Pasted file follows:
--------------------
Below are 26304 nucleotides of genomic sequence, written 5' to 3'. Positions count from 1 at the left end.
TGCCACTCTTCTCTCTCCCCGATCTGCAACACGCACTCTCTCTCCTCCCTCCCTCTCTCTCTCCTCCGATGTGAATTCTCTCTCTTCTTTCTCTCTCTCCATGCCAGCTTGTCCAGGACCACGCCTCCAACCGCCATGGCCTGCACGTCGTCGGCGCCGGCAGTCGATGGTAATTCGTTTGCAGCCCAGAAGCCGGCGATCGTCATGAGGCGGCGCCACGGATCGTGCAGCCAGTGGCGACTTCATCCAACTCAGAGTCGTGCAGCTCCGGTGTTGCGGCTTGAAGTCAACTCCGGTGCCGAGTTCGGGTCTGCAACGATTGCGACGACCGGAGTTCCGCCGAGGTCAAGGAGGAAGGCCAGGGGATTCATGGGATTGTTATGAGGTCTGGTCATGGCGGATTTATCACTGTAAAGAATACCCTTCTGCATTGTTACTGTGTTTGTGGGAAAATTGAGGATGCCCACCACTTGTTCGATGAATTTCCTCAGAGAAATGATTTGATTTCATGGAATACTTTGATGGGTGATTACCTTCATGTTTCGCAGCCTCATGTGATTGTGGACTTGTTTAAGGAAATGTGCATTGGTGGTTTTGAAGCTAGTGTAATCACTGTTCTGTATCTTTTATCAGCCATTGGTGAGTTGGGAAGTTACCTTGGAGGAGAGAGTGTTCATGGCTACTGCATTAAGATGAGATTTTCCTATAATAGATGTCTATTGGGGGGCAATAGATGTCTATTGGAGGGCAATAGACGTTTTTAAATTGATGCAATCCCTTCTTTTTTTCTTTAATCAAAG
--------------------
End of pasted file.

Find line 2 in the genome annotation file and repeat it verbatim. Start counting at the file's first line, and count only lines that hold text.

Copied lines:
TGCCACTCTTCTCTCTCCCCGATCTGCAACACGCACTCTCTCTCCTCCCTCCCTCTCTCTCTCCTCCGATGTGAATTCTCTCTCTTCTTTCTCTCTCTCCATGCCAGCTTGTCCAGGACCACGCCTCCAACCGCCATGGCCTGCACGTCGTCGGCGCCGGCAGTCGATGGTAATTCGTTTGCAGCCCAGAAGCCGGCGATCGTCATGAGGCGGCGCCACGGATCGTGCAGCCAGTGGCGACTTCATCCAACTCAGAGTCGTGCAGCTCCGGTGTTGCGGCTTGAAGTCAACTCCGGTGCCGAGTTCGGGTCTGCAACGATTGCGACGACCGGAGTTCCGCCGAGGTCAAGGAGGAAGGCCAGGGGATTCATGGGATTGTTATGAGGTCTGGTCATGGCGGATTTATCACTGTAAAGAATACCCTTCTGCATTGTTACTGTGTTTGTGGGAAAATTGAGGATGCCCACCACTTGTTCGATGAATTTCCTCAGAGAAATGATTTGATTTCATGGAATACTTTGATGGGTGATTACCTTCATGTTTCGCAGCCTCATGTGATTGTGGACTTGTTTAAGGAAATGTGCATTGGTGGTTTTGAAGCTAGTGTAATCACTGTTCTGTATCTTTTATCAGCCATTGGTGAGTTGGGAAGTTACCTTGGAGGAGAGAGTGTTCATGGCTACTGCATTAAGATGAGATTTTCCTATAATAGATGTCTATTGGGGGGCAATAGATGTCTATTGGAGGGCAATAGACGTTTTTAAATTGATGCAATCCCTTCTTTTTTTCTTTAATCAAAG